Wednesday, December 19, 2012

Just Finished Reading

This was one of those books that I didn't buy just from reading the title - actually I didn't buy the book at all, it was generously given to me as a gift. But, I had read an abstract from the publisher online and was fascinated with its topic.

While the Family or Freedom part of the title fits quite nicely with the subject of the book, I found the subtitle somewhat ambiguous (or vague - I get those two mixed up). People of Color in the Antebellum South, to me, covers both the approximately 250,000 free people of color as well as the almost 4 million enslaved people of color. But clearly the focus of the book is free people of color. Anyhow, that's just my little gripe, and certainly the title did not take away from the quality or readability of the book.

The author, Emily West, who is a senior lecturer at the University of Reading, looks at various petitions by free people of color to voluntarily re-enslave themselves. This is something that I have wondered about, as several times I have come across accounts in newspapers where this was mentioned in a proslavery framework. That is, that the free person of color realized that life was better as a slave than being free and chose to go into slavery.

West's research into these petitions found that the main reason free people of color most often chose to be enslaved was to remain with family. Most of the states the enacted voluntary enslavement legislation allowed free people of color to choose their master and West's use of census data shows that most likely those that chose enslavement wanted to live with a spouse or children owned by a certain master. Another lesser motivation for voluntary enslavement was destitute poverty. Free people of color often lived in a quasi-slavery anyway that reduced their rights and limited their opportunities for advancement, so some of the petitioners chose enslavement to have basic needs (housing, food, clothing) met. It makes one wonder how bad free life had to be to chose to be owned by someone else.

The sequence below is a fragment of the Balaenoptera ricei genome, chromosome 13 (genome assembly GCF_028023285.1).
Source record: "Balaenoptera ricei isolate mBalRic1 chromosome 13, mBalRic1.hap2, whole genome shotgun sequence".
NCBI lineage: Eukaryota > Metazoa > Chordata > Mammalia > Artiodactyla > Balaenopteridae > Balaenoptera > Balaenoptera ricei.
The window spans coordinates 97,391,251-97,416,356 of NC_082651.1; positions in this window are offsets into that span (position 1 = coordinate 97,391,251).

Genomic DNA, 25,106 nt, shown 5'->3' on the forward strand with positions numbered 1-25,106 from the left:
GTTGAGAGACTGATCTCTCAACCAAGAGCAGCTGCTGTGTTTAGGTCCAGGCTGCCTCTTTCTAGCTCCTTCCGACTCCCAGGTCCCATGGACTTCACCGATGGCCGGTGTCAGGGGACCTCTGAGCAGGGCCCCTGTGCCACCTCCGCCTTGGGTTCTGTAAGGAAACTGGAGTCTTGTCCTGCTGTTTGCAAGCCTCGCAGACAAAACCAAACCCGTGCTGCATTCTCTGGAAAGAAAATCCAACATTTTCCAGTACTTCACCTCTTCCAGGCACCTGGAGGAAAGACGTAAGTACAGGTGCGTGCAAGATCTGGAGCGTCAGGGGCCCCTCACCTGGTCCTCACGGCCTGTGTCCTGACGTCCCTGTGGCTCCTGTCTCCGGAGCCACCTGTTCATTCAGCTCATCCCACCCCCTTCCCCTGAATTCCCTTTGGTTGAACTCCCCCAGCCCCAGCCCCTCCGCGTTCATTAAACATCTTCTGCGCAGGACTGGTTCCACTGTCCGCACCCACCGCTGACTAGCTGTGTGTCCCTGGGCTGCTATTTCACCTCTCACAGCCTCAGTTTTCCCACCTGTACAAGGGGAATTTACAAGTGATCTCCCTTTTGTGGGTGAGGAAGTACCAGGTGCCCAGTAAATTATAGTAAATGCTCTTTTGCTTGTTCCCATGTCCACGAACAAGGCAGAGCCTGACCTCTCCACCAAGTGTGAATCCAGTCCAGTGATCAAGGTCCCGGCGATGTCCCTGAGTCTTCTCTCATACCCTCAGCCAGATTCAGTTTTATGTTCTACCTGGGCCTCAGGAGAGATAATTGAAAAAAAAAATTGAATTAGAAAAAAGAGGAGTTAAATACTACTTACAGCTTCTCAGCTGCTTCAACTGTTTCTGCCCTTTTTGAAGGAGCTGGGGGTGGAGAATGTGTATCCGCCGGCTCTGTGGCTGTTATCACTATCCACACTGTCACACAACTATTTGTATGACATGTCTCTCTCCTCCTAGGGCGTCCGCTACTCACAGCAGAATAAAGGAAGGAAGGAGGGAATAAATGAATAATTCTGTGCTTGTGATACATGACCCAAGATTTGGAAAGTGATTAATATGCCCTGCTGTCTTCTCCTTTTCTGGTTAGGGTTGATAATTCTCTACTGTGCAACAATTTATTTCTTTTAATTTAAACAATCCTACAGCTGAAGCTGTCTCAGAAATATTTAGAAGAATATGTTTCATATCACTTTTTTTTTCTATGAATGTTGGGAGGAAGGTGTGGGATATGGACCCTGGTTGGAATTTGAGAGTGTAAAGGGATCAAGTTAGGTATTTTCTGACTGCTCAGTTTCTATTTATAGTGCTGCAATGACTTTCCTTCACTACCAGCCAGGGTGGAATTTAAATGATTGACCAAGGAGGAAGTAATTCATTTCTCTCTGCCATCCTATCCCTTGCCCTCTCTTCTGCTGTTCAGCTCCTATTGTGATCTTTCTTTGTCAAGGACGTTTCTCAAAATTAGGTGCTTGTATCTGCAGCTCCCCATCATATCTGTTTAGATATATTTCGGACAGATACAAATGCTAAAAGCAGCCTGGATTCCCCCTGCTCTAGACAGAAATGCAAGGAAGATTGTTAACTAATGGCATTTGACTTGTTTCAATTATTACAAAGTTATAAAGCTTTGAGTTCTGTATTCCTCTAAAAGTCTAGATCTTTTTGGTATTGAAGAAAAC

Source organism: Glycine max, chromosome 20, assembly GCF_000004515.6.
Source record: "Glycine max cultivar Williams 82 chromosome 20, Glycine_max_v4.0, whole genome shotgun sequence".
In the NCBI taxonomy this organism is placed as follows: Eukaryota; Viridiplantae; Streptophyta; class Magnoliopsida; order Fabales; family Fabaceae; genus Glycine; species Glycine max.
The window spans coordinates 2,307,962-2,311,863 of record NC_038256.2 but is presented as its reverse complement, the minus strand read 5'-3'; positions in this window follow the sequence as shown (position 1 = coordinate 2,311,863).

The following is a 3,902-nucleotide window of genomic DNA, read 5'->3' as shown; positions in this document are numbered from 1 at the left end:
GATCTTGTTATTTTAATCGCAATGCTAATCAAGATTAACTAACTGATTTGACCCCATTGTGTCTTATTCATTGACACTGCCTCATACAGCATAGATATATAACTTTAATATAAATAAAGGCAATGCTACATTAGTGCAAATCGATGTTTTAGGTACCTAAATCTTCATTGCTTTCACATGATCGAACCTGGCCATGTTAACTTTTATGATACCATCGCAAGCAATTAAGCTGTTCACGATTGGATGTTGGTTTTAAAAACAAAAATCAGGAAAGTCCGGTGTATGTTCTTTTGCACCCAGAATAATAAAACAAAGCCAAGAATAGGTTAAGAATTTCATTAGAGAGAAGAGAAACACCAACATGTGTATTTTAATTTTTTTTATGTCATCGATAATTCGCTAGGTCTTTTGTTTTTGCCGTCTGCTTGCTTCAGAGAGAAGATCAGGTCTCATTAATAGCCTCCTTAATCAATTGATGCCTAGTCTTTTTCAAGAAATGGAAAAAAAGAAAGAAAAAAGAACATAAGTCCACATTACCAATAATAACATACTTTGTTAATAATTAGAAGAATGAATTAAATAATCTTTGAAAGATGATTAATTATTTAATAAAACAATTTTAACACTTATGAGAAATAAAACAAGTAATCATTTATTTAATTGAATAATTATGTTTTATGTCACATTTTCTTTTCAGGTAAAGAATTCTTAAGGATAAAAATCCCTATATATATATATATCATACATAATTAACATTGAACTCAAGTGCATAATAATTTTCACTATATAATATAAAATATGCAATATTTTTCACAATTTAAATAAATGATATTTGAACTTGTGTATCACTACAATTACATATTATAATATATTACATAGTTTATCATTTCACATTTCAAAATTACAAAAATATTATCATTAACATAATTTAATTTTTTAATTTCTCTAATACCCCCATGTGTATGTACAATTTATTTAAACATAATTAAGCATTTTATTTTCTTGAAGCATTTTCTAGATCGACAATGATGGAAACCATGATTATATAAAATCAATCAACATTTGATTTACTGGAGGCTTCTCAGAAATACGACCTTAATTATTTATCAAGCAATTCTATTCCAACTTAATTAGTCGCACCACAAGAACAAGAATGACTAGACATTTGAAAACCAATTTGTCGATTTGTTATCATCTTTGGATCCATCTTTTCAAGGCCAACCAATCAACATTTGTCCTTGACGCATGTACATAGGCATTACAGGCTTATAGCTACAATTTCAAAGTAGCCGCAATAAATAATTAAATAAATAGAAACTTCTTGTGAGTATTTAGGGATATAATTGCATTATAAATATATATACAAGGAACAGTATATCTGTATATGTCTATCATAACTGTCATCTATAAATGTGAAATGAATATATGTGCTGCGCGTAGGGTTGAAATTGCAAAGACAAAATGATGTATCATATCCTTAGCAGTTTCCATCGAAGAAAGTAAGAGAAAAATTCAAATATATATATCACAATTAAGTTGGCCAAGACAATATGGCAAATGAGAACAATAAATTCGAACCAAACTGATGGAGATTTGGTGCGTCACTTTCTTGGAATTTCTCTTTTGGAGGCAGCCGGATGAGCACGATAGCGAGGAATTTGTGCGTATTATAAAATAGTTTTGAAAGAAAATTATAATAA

The other major factor for voluntary self enslavement was the numerous debates that many states had on exiling free people of color from their borders. And, while it appears that Arkansas (1860) was the only state that did in fact do so, many other states (including Kentucky) discussed it in the late 1850s and early 1860s. Some free people of color simply chose to be enslaved rather risking the possibility of being uprooted from their home areas, and similar to above, away from an enslaved spouse or other family members.

This book was a fascinating read. It brought up many issues to ponder. I highly recommend it to anyone that is interested in learning more about free people of color in the antebellum South and the myriad of challenges they faced. On a scale of 1 to 5, I give it a 4.5.       

No comments:

Post a Comment